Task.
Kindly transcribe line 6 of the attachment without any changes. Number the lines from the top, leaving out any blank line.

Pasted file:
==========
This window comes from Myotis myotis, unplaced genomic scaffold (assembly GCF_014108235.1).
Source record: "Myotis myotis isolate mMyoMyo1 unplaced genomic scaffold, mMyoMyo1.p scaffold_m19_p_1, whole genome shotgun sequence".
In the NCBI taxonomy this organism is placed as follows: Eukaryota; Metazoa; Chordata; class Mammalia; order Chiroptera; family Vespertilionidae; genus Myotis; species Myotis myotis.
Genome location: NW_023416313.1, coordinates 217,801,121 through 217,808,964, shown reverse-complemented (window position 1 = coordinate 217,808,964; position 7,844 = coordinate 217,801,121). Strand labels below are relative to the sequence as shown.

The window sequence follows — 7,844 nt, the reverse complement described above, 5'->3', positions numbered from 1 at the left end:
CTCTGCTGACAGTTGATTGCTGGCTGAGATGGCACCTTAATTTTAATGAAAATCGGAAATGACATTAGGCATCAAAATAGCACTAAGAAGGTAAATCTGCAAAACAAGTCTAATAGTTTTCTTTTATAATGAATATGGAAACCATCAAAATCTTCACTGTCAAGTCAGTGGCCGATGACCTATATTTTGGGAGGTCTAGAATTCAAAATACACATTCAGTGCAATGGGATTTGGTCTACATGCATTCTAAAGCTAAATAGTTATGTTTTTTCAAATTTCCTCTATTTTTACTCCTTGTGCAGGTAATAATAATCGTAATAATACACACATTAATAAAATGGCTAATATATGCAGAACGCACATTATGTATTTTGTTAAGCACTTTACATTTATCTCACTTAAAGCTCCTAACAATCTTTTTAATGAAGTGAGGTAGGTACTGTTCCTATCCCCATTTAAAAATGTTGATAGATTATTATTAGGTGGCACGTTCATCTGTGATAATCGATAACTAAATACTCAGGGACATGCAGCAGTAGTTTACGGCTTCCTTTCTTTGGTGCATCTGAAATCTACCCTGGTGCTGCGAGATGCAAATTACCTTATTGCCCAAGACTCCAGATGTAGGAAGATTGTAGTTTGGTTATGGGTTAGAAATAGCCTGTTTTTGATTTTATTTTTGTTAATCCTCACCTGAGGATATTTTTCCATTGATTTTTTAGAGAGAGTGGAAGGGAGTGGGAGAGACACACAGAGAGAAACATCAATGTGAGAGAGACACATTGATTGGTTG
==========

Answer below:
CTCTGCTGACAGTTGATTGCTGGCTGAGATGGCACCTTAATTTTAATGAAAATCGGAAATGACATTAGGCATCAAAATAGCACTAAGAAGGTAAATCTGCAAAACAAGTCTAATAGTTTTCTTTTATAATGAATATGGAAACCATCAAAATCTTCACTGTCAAGTCAGTGGCCGATGACCTATATTTTGGGAGGTCTAGAATTCAAAATACACATTCAGTGCAATGGGATTTGGTCTACATGCATTCTAAAGCTAAATAGTTATGTTTTTTCAAATTTCCTCTATTTTTACTCCTTGTGCAGGTAATAATAATCGTAATAATACACACATTAATAAAATGGCTAATATATGCAGAACGCACATTATGTATTTTGTTAAGCACTTTACATTTATCTCACTTAAAGCTCCTAACAATCTTTTTAATGAAGTGAGGTAGGTACTGTTCCTATCCCCATTTAAAAATGTTGATAGATTATTATTAGGTGGCACGTTCATCTGTGATAATCGATAACTAAATACTCAGGGACATGCAGCAGTAGTTTACGGCTTCCTTTCTTTGGTGCATCTGAAATCTACCCTGGTGCTGCGAGATGCAAATTACCTTATTGCCCAAGACTCCAGATGTAGGAAGATTGTAGTTTGGTTATGGGTTAGAAATAGCCTGTTTTTGATTTTATTTTTGTTAATCCTCACCTGAGGATATTTTTCCATTGATTTTTTAGAGAGAGTGGAAGGGAGTGGGAGAGACACACAGAGAGAAACATCAATGTGAGAGAGACACATTGATTGGTTG